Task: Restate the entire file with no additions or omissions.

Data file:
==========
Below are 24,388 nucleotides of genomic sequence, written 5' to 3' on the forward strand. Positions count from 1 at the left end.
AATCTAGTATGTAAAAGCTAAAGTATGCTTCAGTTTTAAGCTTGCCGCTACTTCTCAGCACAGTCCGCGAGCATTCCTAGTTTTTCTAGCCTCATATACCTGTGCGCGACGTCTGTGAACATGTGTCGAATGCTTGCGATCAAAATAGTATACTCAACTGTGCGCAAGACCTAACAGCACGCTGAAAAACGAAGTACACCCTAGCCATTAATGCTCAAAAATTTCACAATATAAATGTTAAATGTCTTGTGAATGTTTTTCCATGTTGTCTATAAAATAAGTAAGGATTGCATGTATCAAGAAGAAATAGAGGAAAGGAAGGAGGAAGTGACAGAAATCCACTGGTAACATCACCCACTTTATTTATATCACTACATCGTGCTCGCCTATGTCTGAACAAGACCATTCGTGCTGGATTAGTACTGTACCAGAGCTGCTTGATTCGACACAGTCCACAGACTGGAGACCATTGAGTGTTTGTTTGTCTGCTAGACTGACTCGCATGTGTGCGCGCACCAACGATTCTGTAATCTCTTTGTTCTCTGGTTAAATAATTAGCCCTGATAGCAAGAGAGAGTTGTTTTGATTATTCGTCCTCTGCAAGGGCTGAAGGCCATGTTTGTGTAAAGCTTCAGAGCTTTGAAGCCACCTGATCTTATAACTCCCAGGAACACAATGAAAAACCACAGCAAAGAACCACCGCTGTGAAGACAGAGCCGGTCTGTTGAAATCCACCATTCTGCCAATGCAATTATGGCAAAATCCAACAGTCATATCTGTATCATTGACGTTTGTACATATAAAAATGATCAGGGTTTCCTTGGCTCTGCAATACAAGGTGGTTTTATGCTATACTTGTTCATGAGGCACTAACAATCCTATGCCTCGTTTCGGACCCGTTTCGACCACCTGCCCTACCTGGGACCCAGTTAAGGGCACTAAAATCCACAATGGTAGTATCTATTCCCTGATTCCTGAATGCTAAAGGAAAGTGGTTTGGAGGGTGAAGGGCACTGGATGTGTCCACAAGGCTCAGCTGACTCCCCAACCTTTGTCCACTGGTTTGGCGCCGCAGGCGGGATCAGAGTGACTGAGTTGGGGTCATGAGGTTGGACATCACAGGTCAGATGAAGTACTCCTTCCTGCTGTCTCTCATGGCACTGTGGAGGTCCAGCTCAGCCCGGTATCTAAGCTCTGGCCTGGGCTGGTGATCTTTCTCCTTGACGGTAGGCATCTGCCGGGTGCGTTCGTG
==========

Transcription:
Below are 24,388 nucleotides of genomic sequence, written 5' to 3' on the forward strand. Positions count from 1 at the left end.
AATCTAGTATGTAAAAGCTAAAGTATGCTTCAGTTTTAAGCTTGCCGCTACTTCTCAGCACAGTCCGCGAGCATTCCTAGTTTTTCTAGCCTCATATACCTGTGCGCGACGTCTGTGAACATGTGTCGAATGCTTGCGATCAAAATAGTATACTCAACTGTGCGCAAGACCTAACAGCACGCTGAAAAACGAAGTACACCCTAGCCATTAATGCTCAAAAATTTCACAATATAAATGTTAAATGTCTTGTGAATGTTTTTCCATGTTGTCTATAAAATAAGTAAGGATTGCATGTATCAAGAAGAAATAGAGGAAAGGAAGGAGGAAGTGACAGAAATCCACTGGTAACATCACCCACTTTATTTATATCACTACATCGTGCTCGCCTATGTCTGAACAAGACCATTCGTGCTGGATTAGTACTGTACCAGAGCTGCTTGATTCGACACAGTCCACAGACTGGAGACCATTGAGTGTTTGTTTGTCTGCTAGACTGACTCGCATGTGTGCGCGCACCAACGATTCTGTAATCTCTTTGTTCTCTGGTTAAATAATTAGCCCTGATAGCAAGAGAGAGTTGTTTTGATTATTCGTCCTCTGCAAGGGCTGAAGGCCATGTTTGTGTAAAGCTTCAGAGCTTTGAAGCCACCTGATCTTATAACTCCCAGGAACACAATGAAAAACCACAGCAAAGAACCACCGCTGTGAAGACAGAGCCGGTCTGTTGAAATCCACCATTCTGCCAATGCAATTATGGCAAAATCCAACAGTCATATCTGTATCATTGACGTTTGTACATATAAAAATGATCAGGGTTTCCTTGGCTCTGCAATACAAGGTGGTTTTATGCTATACTTGTTCATGAGGCACTAACAATCCTATGCCTCGTTTCGGACCCGTTTCGACCACCTGCCCTACCTGGGACCCAGTTAAGGGCACTAAAATCCACAATGGTAGTATCTATTCCCTGATTCCTGAATGCTAAAGGAAAGTGGTTTGGAGGGTGAAGGGCACTGGATGTGTCCACAAGGCTCAGCTGACTCCCCAACCTTTGTCCACTGGTTTGGCGCCGCAGGCGGGATCAGAGTGACTGAGTTGGGGTCATGAGGTTGGACATCACAGGTCAGATGAAGTACTCCTTCCTGCTGTCTCTCATGGCACTGTGGAGGTCCAGCTCAGCCCGGTATCTAAGCTCTGGCCTGGGCTGGTGATCTTTCTCCTTGACGGTAGGCATCTGCCGGGTGCGTTCGTG